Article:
• Allow the player’s current target to quickly withdraw or become invulnerable, removing themselves from the fight temporarily

Another tool for causing a reaction that is often overlooked is dialog or dramatic behaviors that don’t serve a combat function, but can still influence the player and cause a reaction.

  • Taunt or mock the player to incite anger
  • Announce an upcoming action (like reloading) to draw the player’s attention
  • Threaten or attack one of the player’s allies, giving them a chance to be a hero

Far from being a secondary concern to be considered after an enemy can already fight well, these non-lethal interactions with the player should be designed first and receive the most attention.  Once the player is engaging an enemy with their mind — and not just their fingers and their weapons — they will be having fun.  At that point it is easy to make them more or less lethal as the balance requires.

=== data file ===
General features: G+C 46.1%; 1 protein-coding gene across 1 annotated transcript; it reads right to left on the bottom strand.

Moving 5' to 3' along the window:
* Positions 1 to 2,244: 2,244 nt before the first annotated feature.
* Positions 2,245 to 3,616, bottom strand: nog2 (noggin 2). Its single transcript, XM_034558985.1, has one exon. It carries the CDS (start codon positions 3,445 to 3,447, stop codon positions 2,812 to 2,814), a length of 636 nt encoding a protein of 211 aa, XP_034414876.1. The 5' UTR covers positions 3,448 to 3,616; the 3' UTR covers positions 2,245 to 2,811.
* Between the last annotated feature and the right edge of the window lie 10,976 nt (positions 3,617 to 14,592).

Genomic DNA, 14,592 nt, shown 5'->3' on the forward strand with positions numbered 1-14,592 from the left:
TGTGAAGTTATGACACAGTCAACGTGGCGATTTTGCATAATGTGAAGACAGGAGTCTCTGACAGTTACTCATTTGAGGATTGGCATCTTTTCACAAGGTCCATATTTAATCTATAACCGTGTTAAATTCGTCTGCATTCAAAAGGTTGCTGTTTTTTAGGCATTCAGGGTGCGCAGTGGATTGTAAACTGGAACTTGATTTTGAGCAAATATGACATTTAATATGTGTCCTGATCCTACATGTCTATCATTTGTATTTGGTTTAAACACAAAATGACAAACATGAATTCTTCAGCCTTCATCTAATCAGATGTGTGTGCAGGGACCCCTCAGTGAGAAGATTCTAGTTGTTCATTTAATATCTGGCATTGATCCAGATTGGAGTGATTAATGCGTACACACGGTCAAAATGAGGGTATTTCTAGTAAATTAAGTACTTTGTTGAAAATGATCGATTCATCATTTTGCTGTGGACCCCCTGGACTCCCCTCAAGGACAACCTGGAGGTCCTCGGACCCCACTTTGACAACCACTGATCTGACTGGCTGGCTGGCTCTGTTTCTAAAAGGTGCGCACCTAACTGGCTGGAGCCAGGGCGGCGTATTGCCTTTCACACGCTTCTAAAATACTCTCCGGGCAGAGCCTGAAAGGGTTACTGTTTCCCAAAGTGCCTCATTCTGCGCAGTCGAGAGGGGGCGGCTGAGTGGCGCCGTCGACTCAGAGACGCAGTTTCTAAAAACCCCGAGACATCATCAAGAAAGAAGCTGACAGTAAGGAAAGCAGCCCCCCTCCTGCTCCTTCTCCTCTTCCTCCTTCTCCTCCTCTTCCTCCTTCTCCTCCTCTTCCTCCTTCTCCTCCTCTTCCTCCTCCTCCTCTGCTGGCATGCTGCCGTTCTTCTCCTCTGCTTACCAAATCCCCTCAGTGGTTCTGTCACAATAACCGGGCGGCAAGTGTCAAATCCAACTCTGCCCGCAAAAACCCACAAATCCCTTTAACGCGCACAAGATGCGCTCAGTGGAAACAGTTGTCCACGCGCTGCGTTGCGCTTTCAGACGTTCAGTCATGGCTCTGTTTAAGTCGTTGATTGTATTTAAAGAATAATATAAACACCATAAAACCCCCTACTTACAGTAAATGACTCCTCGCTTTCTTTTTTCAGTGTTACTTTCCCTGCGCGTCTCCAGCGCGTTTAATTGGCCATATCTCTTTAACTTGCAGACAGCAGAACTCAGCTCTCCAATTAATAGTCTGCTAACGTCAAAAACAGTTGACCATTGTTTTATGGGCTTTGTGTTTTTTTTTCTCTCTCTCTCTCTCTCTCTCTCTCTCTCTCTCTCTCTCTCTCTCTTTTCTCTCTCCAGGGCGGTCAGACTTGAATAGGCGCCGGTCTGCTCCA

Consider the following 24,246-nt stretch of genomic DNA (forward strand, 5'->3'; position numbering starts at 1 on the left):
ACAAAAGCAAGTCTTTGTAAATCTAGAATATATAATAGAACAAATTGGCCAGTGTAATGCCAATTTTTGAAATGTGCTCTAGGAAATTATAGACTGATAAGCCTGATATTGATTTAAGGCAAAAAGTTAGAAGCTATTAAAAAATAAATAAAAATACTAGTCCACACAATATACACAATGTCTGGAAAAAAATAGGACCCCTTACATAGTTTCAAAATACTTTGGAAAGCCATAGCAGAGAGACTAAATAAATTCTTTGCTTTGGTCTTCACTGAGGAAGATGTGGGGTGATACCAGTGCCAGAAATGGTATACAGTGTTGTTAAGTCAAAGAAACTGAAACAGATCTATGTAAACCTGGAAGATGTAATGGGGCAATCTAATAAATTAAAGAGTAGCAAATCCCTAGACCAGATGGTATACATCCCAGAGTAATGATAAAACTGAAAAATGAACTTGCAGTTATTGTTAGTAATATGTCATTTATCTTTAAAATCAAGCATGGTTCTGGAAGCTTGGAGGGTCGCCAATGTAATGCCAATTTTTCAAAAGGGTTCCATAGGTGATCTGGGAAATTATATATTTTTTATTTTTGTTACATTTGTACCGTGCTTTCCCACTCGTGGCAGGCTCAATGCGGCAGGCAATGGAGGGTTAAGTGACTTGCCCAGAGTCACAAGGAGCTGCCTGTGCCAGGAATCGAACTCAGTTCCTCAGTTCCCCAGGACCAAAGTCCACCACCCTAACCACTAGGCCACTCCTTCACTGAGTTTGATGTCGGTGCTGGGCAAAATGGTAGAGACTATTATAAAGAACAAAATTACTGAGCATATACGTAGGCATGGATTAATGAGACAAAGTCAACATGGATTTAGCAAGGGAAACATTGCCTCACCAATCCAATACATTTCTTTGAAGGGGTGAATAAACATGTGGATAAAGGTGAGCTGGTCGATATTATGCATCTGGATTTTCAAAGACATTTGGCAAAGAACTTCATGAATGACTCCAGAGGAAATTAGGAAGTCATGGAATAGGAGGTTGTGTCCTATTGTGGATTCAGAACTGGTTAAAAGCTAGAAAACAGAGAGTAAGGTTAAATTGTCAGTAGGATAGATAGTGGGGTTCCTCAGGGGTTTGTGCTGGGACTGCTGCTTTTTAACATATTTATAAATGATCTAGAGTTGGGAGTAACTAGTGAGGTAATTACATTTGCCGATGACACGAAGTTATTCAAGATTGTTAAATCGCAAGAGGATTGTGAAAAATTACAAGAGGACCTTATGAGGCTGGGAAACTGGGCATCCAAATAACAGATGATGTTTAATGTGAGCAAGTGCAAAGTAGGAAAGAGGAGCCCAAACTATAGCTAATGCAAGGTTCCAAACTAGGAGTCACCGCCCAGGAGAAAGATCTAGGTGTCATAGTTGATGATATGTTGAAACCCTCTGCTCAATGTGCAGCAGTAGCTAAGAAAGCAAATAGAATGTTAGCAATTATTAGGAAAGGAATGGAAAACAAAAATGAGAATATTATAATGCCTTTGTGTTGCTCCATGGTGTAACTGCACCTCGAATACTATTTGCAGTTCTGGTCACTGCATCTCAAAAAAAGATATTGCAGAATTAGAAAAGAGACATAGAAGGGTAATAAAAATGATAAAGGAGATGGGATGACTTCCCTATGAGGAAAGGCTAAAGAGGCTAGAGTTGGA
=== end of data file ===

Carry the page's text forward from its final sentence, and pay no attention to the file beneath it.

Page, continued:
Definition: Verisimilitude

Verisimilitude

The quality of seeming to be true, of resembling reality

Why is Wii Bowling like a Hemingway novel? (Beside the fact that they are each made better by adding alcohol.) They both benefit from the effects of verisimilitude. Authentic characters and believable dialog enhance the reader’s engagement in a story; they do not call attention to the fact that they are fictitious by violating our expectations about what might really happen. In the same way, the way the player’s movement in Wii Bowling matches the form and timing of real bowling avoids the awkward break with reality many people feel when playing video games.

Verisimilitude is important for many aspects of game design. Poorly tuned physics systems, bone-headed AI behaviors, inaccurate collision tests, unrealistic lighting, and scores of other common problems all result in a game feeling “off” or “fake”. That is why players can complain about an “unrealistic” space marine pulse rifle; even though no such thing actually exists, they have an intuition of what it would be like if it did exist.

Teach me!

Exactly like this...